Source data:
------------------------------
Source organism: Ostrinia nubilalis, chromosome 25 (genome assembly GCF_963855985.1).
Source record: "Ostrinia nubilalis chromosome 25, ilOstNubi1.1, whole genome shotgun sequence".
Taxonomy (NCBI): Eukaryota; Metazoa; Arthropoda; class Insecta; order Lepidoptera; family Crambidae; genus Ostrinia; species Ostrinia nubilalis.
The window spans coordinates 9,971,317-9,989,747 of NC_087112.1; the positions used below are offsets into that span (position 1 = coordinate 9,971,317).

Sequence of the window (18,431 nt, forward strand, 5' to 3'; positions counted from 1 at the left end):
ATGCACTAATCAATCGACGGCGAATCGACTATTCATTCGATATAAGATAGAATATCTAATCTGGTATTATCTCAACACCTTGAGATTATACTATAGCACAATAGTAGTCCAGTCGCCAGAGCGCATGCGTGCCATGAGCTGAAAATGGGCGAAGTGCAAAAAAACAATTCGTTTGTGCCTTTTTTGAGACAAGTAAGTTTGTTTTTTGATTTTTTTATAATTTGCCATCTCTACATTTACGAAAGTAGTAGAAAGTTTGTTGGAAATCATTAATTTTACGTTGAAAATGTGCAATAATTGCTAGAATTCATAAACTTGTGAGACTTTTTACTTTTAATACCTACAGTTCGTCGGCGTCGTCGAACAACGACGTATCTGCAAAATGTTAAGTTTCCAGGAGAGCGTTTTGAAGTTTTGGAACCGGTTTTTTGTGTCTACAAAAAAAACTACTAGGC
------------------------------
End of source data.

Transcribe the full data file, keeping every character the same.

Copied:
Source organism: Ostrinia nubilalis, chromosome 25 (genome assembly GCF_963855985.1).
Source record: "Ostrinia nubilalis chromosome 25, ilOstNubi1.1, whole genome shotgun sequence".
Taxonomy (NCBI): Eukaryota; Metazoa; Arthropoda; class Insecta; order Lepidoptera; family Crambidae; genus Ostrinia; species Ostrinia nubilalis.
The window spans coordinates 9,971,317-9,989,747 of NC_087112.1; the positions used below are offsets into that span (position 1 = coordinate 9,971,317).

Sequence of the window (18,431 nt, forward strand, 5' to 3'; positions counted from 1 at the left end):
ATGCACTAATCAATCGACGGCGAATCGACTATTCATTCGATATAAGATAGAATATCTAATCTGGTATTATCTCAACACCTTGAGATTATACTATAGCACAATAGTAGTCCAGTCGCCAGAGCGCATGCGTGCCATGAGCTGAAAATGGGCGAAGTGCAAAAAAACAATTCGTTTGTGCCTTTTTTGAGACAAGTAAGTTTGTTTTTTGATTTTTTTATAATTTGCCATCTCTACATTTACGAAAGTAGTAGAAAGTTTGTTGGAAATCATTAATTTTACGTTGAAAATGTGCAATAATTGCTAGAATTCATAAACTTGTGAGACTTTTTACTTTTAATACCTACAGTTCGTCGGCGTCGTCGAACAACGACGTATCTGCAAAATGTTAAGTTTCCAGGAGAGCGTTTTGAAGTTTTGGAACCGGTTTTTTGTGTCTACAAAAAAAACTACTAGGC